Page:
Judge Throws Out Panhandling Law, Says Physical Interaction Is Free Speech
When a panhandler approaches a car in the intersection — his hand out, his eyes wide — that physical interaction is protected by the First Amendment, a federal district judge ruled Monday when he threw out an Arkansas city's panhandling ban.
It's the latest such ban to be found unconstitutional since a 2015 Supreme Court decision made it harder for the government to pass laws regarding the content of speech. That case, Reed v. Town of Gilbert, had to do with regulating church signs, but courts around the country have cited the case as they strike down panhandling laws.
To contend with an increase in panhandling at busy intersections, the city of Hot Springs in 2016 passed an ordinance imposing "an absolute ban" on solicitation on streets or in medians. After the American Civil Liberties Union sued, the city repealed the ordinance, according to the Arkansas Democrat-Gazette.
In 2017, the city passed a new version of the ordinance. This one eliminated all references to panhandling and instead made it illegal for pedestrians or the occupant of a motor vehicle to "interact physically" while the engine was running on a public roadway.
But that language was still constitutionally problematic, Judge Robert Dawson wrote, because physical interactions can convey love, disgust, sympathy, and myriad other emotions. "All people everywhere routinely communicate non-verbal messages through physical interaction, often without even noticing it," he said. "It is visceral and instinctive, and it is often the quickest way to communicate."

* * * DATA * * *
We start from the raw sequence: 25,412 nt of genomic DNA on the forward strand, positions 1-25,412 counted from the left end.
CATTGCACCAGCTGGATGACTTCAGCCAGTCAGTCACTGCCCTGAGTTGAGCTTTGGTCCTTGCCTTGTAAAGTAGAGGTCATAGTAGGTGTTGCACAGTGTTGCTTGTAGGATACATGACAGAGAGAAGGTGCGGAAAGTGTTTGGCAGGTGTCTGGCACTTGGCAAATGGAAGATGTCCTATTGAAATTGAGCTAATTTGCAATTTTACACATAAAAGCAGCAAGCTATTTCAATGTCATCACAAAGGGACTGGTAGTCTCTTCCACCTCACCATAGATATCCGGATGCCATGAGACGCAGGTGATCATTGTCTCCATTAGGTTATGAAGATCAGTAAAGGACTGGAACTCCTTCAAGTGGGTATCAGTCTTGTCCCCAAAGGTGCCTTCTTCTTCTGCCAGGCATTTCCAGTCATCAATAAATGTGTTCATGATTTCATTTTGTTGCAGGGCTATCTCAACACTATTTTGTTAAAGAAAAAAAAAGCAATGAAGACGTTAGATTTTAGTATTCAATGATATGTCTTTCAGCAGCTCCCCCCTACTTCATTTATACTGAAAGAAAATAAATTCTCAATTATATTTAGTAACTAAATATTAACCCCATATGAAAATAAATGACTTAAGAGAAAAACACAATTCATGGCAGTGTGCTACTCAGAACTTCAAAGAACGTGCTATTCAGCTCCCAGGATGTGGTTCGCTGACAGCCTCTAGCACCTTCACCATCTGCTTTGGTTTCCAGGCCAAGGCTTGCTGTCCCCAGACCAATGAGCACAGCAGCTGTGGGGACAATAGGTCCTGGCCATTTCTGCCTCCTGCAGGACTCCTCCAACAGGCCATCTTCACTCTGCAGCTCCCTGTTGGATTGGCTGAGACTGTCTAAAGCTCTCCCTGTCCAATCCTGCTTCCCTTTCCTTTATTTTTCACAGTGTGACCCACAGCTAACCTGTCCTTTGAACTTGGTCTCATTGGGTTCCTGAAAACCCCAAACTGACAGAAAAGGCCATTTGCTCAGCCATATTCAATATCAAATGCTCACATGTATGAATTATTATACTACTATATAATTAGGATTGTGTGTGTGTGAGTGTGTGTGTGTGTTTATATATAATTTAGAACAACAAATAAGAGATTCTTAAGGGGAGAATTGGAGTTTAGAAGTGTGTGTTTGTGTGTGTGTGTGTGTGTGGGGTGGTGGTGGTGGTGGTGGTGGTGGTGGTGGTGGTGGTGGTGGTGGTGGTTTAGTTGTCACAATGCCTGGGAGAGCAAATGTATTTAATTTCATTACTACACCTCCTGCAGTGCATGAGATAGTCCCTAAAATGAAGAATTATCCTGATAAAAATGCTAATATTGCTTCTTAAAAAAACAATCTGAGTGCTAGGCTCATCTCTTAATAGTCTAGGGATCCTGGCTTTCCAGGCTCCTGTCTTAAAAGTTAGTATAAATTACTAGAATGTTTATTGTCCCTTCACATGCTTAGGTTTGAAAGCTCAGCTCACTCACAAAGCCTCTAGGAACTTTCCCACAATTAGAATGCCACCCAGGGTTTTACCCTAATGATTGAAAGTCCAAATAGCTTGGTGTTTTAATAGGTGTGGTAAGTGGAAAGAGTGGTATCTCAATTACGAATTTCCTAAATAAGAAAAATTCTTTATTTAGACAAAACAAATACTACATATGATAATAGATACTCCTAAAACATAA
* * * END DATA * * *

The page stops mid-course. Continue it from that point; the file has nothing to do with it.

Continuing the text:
Banning physical interaction between pedestrians and the occupants of a vehicle clearly has free speech implications, the judge wrote. "The Court can think of no reason why a pedestrian would intentionally attempt physical interaction with a motor vehicle or its occupants other than to communicate a message."
"Putting your hand out expresses you need money," attorney Bettina Brownstein, who handled the case for the ACLU, told NPR. "Unless they're obstructing your traffic, your car, or assaulting you in some way," the speech is protected, she said.
People in their cars may be uncomfortable when panhandlers approach but aren't truly being threatened, said Brownstein. And the First Amendment "takes precedence over everything" – even the right of people to feel comfort in their cars, she said.
"We respect the Court's decision," Hot Springs attorney Brian Albright said via email. "However, the safety of pedestrians and motorists are still a concern for the City." Albright said it's too early to say whether the city will appeal the ruling.
The Reed case "has placed literally every panhandling ordinance in the United States at least under risk," said First Amendment scholar Enrique Armijo, associate dean for academic affairs at Elon University School of Law.
Plenty of cities around the country have seen their panhandling laws struck down, Armijo said. Others have changed them to try to fit the new constitutional landscape. Hot Springs "did a better job than most cities with respect to defining the banned activity in a way that refers more to the conduct than the speech," said Armijo, who thinks the judge's ruling could be overturned on appeal.
"It reads the First Amendment a little too broadly, given precedent," he said.
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